Ken Starr, the former independent prosecutor who is remembered for his investigations against Bill Clinton, doesn't think there is an obstruction of justice case against President Trump.

In an appearance on CNN's New Day on Thursday, Starr told anchor Alisyn Camerota that while it was "too soon to tell," there is nothing to indicate yet that Trump committed obstruction of justice.

"Obstruction of justice is really a very hard crime to make out," Starr said. "It's not just you want the investigation to go away, you suggest that the investigation goes away – you have to take really affirmative action."

Starr added that James Comey continued on with the investigation even after Trump said he hoped that Comey would let Mike Flynn off easy, meaning that it would be difficult to prove an obstruction of justice case.

"Crimes should be difficult to prove," Starr said.

Camerota then played a clip of Comey stating during his hearing that he took Trump's statement to him as an order, but Comey didn't follow it. Camerota asked Starr if there would be an obstruction of justice case against Trump if Comey had followed Trump's order.

"His literal language was hope, and I think that goes down to the benefit of the president," Starr responded. "He's saying, 'Golly, I sure wish this would go away. It's in the way of my agenda. I need to run the country, and this is a terrible distraction. I hope you can see your way clear.' That to me, just the language, is far removed from a directive."

Starr continued, "The director of the FBI then didn't act on that. He rather just continued as before."

Starr's full appearance on CNN can be seen below:

Democrats who still remember Starr from the Clinton days will likely scoff at him, but his analysis is correct. As Daily Wire editor-in-chief Ben Shapiro explained, Trump's actions do not appear to have violated any of the following federal laws in regards to obstruction of justice:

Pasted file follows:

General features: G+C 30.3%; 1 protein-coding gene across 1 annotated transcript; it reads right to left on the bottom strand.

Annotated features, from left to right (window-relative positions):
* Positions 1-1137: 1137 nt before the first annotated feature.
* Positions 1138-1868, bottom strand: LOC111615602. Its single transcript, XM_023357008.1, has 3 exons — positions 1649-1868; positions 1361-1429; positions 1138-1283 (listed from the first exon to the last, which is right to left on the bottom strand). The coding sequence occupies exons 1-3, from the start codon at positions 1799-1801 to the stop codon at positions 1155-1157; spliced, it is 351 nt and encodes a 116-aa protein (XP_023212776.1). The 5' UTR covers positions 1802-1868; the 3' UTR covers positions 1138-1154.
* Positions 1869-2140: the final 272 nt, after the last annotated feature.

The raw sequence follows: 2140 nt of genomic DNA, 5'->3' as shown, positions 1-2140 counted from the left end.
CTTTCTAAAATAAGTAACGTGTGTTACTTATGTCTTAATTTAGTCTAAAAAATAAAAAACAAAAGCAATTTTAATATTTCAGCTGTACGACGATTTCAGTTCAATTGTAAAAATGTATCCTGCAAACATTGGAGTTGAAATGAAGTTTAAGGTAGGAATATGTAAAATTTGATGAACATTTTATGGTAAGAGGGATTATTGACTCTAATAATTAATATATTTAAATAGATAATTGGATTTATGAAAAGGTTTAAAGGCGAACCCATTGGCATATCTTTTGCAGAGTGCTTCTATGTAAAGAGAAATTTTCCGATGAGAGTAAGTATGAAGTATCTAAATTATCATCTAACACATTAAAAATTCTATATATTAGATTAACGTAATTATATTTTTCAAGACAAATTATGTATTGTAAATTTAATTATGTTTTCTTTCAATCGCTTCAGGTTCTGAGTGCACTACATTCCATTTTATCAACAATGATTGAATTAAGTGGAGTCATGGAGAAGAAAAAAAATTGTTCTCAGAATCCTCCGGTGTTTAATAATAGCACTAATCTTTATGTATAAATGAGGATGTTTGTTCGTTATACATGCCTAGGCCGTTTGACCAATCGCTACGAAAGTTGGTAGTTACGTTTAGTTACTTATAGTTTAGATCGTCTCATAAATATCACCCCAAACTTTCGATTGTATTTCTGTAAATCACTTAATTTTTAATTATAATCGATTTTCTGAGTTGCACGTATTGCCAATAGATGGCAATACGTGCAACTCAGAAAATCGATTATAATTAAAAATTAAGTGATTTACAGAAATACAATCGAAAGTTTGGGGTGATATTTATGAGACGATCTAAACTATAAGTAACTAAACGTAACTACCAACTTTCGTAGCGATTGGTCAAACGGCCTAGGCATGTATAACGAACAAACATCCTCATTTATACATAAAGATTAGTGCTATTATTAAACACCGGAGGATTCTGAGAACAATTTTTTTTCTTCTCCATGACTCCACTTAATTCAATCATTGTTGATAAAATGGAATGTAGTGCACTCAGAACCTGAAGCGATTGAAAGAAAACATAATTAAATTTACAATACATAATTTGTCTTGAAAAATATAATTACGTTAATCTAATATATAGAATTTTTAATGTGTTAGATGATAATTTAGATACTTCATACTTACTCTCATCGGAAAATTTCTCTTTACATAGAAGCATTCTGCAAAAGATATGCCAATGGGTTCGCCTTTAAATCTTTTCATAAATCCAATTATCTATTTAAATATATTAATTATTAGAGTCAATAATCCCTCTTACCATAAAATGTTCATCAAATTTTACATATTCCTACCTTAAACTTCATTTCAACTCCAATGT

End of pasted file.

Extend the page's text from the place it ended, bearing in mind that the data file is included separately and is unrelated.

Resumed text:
1. 18 USC 1503: This “omnibus” clause covers “corruptly or…by any threatening letter or communication influenc[ing], or imped[ing] or endeavor[ing[ to influence, obstruct, or impede, the due administration of justice.” But the clause also requires a pending judicial proceeding – and as far as we are all aware, there is none. Furthermore, the Supreme Court is quite exacting on the application of this law – a prosecutor would need to prove that Trump’s conduct materially impeded the investigation, which even Comey has said didn’t happen.

2. 18 USC 1512(c): This provision of law covers anyone who “obstructs, influences, or impedes an official proceeding, or attempts to do so.” It is not clear that an FBI investigation is an “official proceeding,” and proving intent is difficult in any case. And it’s not enough to show intent to violate the subsection – you have to take a “substantial step toward the accomplishment of that goal.”

3. 18 USC 1519: This provision covers destroying evidence related to a federal investigation. There are no accusations that Trump destroyed evidence. Unless Trump had tapes and destroyed them, the statue simply doesn’t apply.

Unless special counsel Robert Mueller unearths a new piece of evidence proving otherwise or lets his friendship with Comey get in the way of a fair investigation, there won't be obstruction of justice charges against Trump.

H/T: The Hill

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